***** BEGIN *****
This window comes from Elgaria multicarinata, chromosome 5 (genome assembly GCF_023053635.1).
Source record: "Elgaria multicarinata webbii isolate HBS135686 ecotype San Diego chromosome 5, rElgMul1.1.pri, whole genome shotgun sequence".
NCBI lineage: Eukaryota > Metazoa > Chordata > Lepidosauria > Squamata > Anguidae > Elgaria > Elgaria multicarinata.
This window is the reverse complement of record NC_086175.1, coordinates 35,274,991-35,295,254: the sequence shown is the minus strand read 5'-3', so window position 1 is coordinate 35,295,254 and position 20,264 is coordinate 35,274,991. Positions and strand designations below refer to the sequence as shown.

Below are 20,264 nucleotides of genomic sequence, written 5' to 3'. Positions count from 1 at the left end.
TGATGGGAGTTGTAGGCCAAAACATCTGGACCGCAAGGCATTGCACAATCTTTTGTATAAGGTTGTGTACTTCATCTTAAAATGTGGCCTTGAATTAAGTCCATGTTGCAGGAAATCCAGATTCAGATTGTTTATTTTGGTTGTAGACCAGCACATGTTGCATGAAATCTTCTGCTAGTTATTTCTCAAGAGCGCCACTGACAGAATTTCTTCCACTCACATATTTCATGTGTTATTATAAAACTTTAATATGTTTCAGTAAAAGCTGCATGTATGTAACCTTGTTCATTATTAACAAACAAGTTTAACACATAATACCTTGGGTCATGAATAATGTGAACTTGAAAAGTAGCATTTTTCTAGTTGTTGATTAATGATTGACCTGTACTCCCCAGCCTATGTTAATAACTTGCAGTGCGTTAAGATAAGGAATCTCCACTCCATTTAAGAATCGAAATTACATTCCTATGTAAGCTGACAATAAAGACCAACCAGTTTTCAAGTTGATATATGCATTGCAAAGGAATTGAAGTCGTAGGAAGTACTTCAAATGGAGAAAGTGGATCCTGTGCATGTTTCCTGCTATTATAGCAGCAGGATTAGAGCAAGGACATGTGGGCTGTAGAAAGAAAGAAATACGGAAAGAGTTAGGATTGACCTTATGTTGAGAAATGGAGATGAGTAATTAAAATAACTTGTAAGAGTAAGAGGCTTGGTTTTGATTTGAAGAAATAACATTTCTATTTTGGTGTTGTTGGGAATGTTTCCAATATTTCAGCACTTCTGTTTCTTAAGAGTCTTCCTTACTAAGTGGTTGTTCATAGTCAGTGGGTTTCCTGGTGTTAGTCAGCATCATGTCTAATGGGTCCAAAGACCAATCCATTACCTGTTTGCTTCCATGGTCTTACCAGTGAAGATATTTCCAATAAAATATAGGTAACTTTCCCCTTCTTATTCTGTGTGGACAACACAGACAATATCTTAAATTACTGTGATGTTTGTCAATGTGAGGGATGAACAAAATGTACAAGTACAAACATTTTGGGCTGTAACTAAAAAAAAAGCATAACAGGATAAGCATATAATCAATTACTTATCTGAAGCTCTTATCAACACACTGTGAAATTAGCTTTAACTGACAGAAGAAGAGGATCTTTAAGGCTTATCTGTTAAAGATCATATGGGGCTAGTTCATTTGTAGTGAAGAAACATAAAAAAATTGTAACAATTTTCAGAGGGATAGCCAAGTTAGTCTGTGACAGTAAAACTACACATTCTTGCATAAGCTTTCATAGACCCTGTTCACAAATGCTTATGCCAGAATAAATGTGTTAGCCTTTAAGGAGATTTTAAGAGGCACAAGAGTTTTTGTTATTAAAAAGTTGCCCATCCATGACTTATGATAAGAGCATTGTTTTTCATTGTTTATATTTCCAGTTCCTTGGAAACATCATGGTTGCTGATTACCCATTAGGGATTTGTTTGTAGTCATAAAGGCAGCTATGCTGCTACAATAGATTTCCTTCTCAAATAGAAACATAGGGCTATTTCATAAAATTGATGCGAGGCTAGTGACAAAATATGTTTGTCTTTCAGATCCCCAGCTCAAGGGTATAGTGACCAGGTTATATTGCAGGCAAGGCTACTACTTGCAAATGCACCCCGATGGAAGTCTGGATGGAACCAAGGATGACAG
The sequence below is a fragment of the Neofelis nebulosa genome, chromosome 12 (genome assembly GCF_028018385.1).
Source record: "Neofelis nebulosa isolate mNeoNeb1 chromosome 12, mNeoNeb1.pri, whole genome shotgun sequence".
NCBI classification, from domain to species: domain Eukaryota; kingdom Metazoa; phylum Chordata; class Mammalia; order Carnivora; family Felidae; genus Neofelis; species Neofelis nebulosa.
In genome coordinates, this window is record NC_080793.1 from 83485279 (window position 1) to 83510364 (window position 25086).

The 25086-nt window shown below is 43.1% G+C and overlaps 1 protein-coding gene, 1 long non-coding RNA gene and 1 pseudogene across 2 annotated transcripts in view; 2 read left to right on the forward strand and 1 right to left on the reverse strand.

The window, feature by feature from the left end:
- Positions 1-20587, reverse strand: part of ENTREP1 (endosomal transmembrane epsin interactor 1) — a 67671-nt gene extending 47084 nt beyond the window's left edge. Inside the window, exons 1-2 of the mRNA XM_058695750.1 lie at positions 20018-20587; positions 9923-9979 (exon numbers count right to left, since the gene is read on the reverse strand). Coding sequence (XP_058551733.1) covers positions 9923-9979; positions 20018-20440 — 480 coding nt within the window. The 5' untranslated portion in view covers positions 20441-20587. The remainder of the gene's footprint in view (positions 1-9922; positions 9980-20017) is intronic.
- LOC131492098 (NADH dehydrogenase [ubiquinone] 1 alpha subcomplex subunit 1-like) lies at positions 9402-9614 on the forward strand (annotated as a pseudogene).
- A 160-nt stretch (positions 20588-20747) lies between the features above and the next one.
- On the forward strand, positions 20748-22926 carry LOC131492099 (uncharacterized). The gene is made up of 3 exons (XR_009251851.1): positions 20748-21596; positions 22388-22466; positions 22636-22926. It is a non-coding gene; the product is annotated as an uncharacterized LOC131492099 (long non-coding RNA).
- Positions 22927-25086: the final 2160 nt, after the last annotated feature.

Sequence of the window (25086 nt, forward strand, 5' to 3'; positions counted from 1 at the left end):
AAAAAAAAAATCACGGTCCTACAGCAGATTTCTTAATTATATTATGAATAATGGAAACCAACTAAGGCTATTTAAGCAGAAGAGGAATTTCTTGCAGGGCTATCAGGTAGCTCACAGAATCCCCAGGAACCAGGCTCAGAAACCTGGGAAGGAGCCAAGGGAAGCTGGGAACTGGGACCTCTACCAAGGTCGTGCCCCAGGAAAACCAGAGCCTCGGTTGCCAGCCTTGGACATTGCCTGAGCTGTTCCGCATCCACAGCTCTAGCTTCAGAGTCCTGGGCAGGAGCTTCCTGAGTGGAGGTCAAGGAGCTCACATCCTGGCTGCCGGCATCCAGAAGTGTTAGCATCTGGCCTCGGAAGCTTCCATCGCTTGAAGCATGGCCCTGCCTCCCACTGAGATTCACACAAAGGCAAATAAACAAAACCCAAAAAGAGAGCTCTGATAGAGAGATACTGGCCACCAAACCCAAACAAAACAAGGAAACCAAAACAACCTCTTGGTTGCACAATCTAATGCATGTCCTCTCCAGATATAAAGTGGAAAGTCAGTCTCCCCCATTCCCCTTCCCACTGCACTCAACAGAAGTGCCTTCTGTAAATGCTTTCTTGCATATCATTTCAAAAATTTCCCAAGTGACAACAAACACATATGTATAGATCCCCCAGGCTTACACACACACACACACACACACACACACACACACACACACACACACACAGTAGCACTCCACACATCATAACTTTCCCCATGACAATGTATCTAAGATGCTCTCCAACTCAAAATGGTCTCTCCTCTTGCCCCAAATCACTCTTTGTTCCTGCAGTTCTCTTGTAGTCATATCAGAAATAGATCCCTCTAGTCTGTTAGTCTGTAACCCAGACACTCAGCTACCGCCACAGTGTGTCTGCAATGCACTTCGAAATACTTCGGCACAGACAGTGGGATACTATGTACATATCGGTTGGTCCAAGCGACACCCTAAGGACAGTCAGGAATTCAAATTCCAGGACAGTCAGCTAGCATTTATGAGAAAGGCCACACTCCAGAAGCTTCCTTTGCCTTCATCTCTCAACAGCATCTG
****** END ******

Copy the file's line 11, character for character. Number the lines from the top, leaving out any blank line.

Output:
The 25086-nt window shown below is 43.1% G+C and overlaps 1 protein-coding gene, 1 long non-coding RNA gene and 1 pseudogene across 2 annotated transcripts in view; 2 read left to right on the forward strand and 1 right to left on the reverse strand.